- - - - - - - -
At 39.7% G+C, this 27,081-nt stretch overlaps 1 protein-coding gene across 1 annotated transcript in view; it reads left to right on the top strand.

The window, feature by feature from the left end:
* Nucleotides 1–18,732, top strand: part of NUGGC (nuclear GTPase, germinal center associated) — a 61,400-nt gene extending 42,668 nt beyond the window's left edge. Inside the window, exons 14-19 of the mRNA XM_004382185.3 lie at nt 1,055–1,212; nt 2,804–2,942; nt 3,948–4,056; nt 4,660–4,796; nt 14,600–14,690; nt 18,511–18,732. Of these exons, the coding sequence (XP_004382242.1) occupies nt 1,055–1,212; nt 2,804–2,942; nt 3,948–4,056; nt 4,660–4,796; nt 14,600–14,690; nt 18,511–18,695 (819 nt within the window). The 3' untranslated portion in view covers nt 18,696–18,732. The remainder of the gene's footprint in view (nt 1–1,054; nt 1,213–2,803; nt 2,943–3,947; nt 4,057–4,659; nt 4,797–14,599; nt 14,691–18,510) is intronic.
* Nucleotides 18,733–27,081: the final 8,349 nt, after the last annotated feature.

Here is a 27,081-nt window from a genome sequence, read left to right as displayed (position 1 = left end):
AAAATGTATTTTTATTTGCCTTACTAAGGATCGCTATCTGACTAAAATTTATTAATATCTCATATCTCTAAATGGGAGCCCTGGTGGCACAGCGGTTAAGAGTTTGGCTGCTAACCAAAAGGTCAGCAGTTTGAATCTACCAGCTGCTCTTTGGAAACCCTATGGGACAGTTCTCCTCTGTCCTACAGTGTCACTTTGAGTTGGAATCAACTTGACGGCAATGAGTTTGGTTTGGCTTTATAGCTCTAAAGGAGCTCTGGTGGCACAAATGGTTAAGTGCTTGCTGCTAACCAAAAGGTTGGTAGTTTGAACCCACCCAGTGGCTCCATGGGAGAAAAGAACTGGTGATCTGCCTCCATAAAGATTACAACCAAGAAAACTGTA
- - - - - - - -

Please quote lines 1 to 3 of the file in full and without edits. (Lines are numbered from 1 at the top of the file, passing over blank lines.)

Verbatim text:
At 39.7% G+C, this 27,081-nt stretch overlaps 1 protein-coding gene across 1 annotated transcript in view; it reads left to right on the top strand.

The window, feature by feature from the left end:
* Nucleotides 1–18,732, top strand: part of NUGGC (nuclear GTPase, germinal center associated) — a 61,400-nt gene extending 42,668 nt beyond the window's left edge. Inside the window, exons 14-19 of the mRNA XM_004382185.3 lie at nt 1,055–1,212; nt 2,804–2,942; nt 3,948–4,056; nt 4,660–4,796; nt 14,600–14,690; nt 18,511–18,732. Of these exons, the coding sequence (XP_004382242.1) occupies nt 1,055–1,212; nt 2,804–2,942; nt 3,948–4,056; nt 4,660–4,796; nt 14,600–14,690; nt 18,511–18,695 (819 nt within the window). The 3' untranslated portion in view covers nt 18,696–18,732. The remainder of the gene's footprint in view (nt 1–1,054; nt 1,213–2,803; nt 2,943–3,947; nt 4,057–4,659; nt 4,797–14,599; nt 14,691–18,510) is intronic.